Once pumped into the ground to release the natural gas from the shale, approximately 10-30% of the water is pumped back out; this water is typically called "flowback" or "produced water." See Revised Draft SGEIS 2011, at ES 8. This produced water is then pumped into above ground impoundments (i.e., pits), that are either lined or unlined, which give the produced water a chance to evaporate, thereby allowing the recovered sand and other chemical elements of the fracking fluid - as well as additional constituents from the shale itself - to either also evaporate, settle out, or be trucked off-site for processing and disposal. The potential for the chemicals in the produced water to leach into the soil and/or groundwater may be great, especially in unlined pits. The remaining fracking fluid (i.e., the non-produced water) is left in the ground.

Hydraulic fracturing is nothing new to the world of natural gas development. In fact, in New York, hydraulic fracturing has been a permitted way to extract natural gas since at least 1992. See Revised Draft SGEIS 2011, at ES 1. Rather, what is different with the fracking (i.e., high-volume horizontal hydraulic fracturing) operations currently being proposed for the Marcellus Shale formation, according to the New York State Department of Environmental Conservation ("DEC"), is the sheer volume of water and chemical additives that will be used to extract the natural gas from the shale. See id. Another difference with the fracking process now being proposed is that it is horizontal versus vertical drilling; this results in fewer but far larger drilling pads (because multiple wells can be drilled from one pad.) See id.

New York State expects to receive an average of 1,600 applications for fracking permits per year over the next roughly 30 years. SeeRevised Draft SGEIS 2011, at ES 4.

Why Is There Controversy Surrounding Fracking, Especially in the Marcellus Shale Region of New York?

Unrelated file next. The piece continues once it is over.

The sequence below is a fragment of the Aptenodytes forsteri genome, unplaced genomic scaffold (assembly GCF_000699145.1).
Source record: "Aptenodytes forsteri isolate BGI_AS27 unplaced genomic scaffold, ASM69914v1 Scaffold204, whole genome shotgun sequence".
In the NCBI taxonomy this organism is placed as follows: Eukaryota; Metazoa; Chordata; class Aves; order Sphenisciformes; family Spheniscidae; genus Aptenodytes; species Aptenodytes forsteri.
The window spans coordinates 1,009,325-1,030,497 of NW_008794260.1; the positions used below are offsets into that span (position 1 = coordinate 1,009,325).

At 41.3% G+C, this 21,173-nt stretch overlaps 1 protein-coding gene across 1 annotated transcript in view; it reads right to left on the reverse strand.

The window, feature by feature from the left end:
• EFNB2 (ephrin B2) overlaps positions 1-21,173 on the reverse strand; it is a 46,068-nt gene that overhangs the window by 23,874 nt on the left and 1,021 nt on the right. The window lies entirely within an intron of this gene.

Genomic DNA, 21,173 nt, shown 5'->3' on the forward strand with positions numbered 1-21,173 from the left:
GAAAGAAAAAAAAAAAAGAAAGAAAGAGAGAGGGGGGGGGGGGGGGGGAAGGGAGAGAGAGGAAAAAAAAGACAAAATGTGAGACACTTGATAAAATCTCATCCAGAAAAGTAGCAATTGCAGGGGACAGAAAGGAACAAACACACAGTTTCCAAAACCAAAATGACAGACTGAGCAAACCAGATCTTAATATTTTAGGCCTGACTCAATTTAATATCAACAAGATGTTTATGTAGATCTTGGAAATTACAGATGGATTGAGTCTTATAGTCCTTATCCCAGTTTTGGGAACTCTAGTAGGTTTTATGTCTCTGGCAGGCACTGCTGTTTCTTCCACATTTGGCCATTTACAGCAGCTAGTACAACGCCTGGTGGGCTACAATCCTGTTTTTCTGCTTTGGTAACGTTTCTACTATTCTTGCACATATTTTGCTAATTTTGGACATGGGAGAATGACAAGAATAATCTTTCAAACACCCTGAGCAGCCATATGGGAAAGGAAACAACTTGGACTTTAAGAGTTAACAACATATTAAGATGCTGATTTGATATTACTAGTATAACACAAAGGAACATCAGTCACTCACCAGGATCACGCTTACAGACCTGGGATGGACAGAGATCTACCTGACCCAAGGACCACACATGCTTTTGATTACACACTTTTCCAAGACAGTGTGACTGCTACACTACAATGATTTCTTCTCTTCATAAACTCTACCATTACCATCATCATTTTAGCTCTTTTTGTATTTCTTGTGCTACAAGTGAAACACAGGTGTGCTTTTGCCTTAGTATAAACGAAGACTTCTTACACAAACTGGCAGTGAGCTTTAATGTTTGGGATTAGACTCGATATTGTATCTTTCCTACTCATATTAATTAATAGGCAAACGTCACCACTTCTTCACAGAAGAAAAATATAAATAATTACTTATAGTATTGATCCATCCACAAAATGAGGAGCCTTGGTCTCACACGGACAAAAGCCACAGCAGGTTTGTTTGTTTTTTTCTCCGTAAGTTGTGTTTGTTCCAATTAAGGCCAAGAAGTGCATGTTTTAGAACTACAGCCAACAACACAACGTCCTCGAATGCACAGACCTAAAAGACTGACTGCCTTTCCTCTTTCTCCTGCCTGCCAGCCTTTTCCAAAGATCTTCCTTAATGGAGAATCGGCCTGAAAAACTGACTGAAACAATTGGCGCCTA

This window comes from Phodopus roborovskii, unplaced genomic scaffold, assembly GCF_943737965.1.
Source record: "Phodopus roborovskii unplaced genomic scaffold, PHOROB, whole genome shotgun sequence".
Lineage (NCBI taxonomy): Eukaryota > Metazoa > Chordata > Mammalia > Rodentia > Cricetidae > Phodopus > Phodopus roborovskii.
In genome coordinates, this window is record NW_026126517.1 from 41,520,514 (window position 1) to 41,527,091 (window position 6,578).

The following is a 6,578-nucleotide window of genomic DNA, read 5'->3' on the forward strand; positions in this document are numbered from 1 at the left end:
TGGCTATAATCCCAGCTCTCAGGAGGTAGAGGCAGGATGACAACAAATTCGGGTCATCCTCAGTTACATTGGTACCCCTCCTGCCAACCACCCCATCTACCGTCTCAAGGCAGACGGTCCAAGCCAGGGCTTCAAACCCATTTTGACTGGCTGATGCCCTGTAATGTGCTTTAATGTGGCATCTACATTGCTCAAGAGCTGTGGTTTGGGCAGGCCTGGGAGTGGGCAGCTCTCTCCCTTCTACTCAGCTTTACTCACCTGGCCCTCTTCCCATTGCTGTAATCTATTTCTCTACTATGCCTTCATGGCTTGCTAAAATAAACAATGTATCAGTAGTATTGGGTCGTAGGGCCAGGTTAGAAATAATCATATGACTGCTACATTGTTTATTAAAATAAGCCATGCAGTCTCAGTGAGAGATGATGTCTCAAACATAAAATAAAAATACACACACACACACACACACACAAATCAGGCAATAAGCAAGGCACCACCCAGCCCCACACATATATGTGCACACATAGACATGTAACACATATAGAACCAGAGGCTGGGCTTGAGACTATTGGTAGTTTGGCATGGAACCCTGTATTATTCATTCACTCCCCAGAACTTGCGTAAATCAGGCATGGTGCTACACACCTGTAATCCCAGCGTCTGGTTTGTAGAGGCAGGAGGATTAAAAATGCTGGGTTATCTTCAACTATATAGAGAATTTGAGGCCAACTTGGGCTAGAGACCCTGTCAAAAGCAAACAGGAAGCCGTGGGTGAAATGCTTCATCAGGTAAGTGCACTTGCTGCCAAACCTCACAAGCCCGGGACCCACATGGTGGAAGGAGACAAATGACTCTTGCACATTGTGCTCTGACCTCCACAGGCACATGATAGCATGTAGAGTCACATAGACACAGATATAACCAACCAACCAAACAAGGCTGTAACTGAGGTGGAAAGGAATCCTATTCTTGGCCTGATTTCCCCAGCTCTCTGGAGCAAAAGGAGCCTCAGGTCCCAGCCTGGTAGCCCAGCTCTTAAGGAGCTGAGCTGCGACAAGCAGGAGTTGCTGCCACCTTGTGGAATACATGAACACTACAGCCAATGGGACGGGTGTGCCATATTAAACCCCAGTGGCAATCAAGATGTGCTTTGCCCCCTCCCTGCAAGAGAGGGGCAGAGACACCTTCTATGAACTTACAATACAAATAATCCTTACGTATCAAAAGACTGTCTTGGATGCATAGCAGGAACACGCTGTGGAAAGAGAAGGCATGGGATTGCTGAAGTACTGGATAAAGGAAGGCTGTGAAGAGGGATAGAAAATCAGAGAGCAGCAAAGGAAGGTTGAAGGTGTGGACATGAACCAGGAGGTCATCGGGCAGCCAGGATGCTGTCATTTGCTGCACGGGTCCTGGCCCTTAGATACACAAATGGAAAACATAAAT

There are two main sides of the fracking argument: those who are for, and those who are against. Here are just a few of the examples of the general arguments from both sides:

Proponents of fracking - namely, the natural gas development companies themselves - claim that natural gas development produces cheap, "clean," domestic energy and provides economic development in rural areas. Proponents also point out that there has been no official linkage between the process of fracking and groundwater contamination.

Opponents, on the other hand, - namely, environmental and public health advocacy groups - argue that there is not enough protection of human health and the environment for fracking, whether at a state or federal level. For example, fracking is excluded from many, if not all, of the applicable federal environmental regulations, including the Safe Water Drinking Act, the Clean Water Act, the Clean Air Act, and the Resource Conservation and Recovery Act (which regulates hazardous wastes).

As well, opponents are concerned with the permanent contamination of groundwater and destruction of wells and public drinking supplies in rural areas, and explosions of water wells near fracking operations. Opponents are also concerned about negative health effects on humans and livestock that have been reported in some areas near fracking wells, as well as the potential for increased greenhouse gas emissions associated with trucking water and produced water to and from the drilling sites.

Perhaps the most significant concern specific to New York State is the fact that the Marcellus Shale formation underlies much of the Delaware and Catskills Rivers watershed areas, which provide unfiltered drinking water to the New York City area, the Philadelphia area, and parts of New Jersey.

These lists are not exhaustive of both sides of the issue, but should give a solid basis of the generally perceived pros and cons of fracking.

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Our next post in the "Fracking NY Blog Series" will focus on DEC's Draft Supplemental Generic Environmental Impact Statement that assesses the economic and environmental impacts of allowing fracking in New York State.

Note: Public Comments on the Revised Draft SGEIS and the DEC's Proposed Regulations are due by December 12, 2011.